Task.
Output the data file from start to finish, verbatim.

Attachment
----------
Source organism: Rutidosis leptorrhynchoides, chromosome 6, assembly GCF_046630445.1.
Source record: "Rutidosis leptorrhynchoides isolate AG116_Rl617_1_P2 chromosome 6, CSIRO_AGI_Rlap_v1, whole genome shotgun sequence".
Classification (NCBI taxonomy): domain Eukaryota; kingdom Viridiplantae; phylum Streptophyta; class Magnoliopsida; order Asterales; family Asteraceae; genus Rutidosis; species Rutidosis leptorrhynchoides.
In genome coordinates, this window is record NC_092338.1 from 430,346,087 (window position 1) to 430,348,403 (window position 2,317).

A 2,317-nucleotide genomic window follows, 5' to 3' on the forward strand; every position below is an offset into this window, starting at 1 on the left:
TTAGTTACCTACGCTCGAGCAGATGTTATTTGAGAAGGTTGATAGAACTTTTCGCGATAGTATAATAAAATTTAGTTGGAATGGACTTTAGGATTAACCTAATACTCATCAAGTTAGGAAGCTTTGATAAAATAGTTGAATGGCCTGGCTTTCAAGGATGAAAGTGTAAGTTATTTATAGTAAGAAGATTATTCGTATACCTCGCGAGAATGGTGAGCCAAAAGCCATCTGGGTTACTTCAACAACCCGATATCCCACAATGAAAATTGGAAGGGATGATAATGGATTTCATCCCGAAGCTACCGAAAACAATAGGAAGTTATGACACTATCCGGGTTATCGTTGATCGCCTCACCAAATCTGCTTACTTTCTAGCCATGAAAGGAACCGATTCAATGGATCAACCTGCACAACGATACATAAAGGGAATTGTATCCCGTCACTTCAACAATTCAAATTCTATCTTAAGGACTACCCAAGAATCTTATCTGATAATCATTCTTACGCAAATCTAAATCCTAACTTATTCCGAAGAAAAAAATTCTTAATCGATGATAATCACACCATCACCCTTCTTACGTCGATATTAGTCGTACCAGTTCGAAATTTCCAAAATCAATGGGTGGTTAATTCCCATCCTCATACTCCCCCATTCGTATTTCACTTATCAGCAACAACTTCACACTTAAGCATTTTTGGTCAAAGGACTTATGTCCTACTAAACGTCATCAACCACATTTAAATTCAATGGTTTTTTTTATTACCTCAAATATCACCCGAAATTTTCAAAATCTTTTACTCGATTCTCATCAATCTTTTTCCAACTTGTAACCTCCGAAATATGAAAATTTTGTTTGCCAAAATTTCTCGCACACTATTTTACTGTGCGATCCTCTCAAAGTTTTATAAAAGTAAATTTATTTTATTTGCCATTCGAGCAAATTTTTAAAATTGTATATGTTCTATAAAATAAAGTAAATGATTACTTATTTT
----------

Source organism: Rutidosis leptorrhynchoides, chromosome 6, assembly GCF_046630445.1.
Source record: "Rutidosis leptorrhynchoides isolate AG116_Rl617_1_P2 chromosome 6, CSIRO_AGI_Rlap_v1, whole genome shotgun sequence".
Classification (NCBI taxonomy): domain Eukaryota; kingdom Viridiplantae; phylum Streptophyta; class Magnoliopsida; order Asterales; family Asteraceae; genus Rutidosis; species Rutidosis leptorrhynchoides.
In genome coordinates, this window is record NC_092338.1 from 430,346,087 (window position 1) to 430,348,403 (window position 2,317).

A 2,317-nucleotide genomic window follows, 5' to 3' on the forward strand; every position below is an offset into this window, starting at 1 on the left:
TTAGTTACCTACGCTCGAGCAGATGTTATTTGAGAAGGTTGATAGAACTTTTCGCGATAGTATAATAAAATTTAGTTGGAATGGACTTTAGGATTAACCTAATACTCATCAAGTTAGGAAGCTTTGATAAAATAGTTGAATGGCCTGGCTTTCAAGGATGAAAGTGTAAGTTATTTATAGTAAGAAGATTATTCGTATACCTCGCGAGAATGGTGAGCCAAAAGCCATCTGGGTTACTTCAACAACCCGATATCCCACAATGAAAATTGGAAGGGATGATAATGGATTTCATCCCGAAGCTACCGAAAACAATAGGAAGTTATGACACTATCCGGGTTATCGTTGATCGCCTCACCAAATCTGCTTACTTTCTAGCCATGAAAGGAACCGATTCAATGGATCAACCTGCACAACGATACATAAAGGGAATTGTATCCCGTCACTTCAACAATTCAAATTCTATCTTAAGGACTACCCAAGAATCTTATCTGATAATCATTCTTACGCAAATCTAAATCCTAACTTATTCCGAAGAAAAAAATTCTTAATCGATGATAATCACACCATCACCCTTCTTACGTCGATATTAGTCGTACCAGTTCGAAATTTCCAAAATCAATGGGTGGTTAATTCCCATCCTCATACTCCCCCATTCGTATTTCACTTATCAGCAACAACTTCACACTTAAGCATTTTTGGTCAAAGGACTTATGTCCTACTAAACGTCATCAACCACATTTAAATTCAATGGTTTTTTTTATTACCTCAAATATCACCCGAAATTTTCAAAATCTTTTACTCGATTCTCATCAATCTTTTTCCAACTTGTAACCTCCGAAATATGAAAATTTTGTTTGCCAAAATTTCTCGCACACTATTTTACTGTGCGATCCTCTCAAAGTTTTATAAAAGTAAATTTATTTTATTTGCCATTCGAGCAAATTTTTAAAATTGTATATGTTCTATAAAATAAAGTAAATGATTACTTATTTT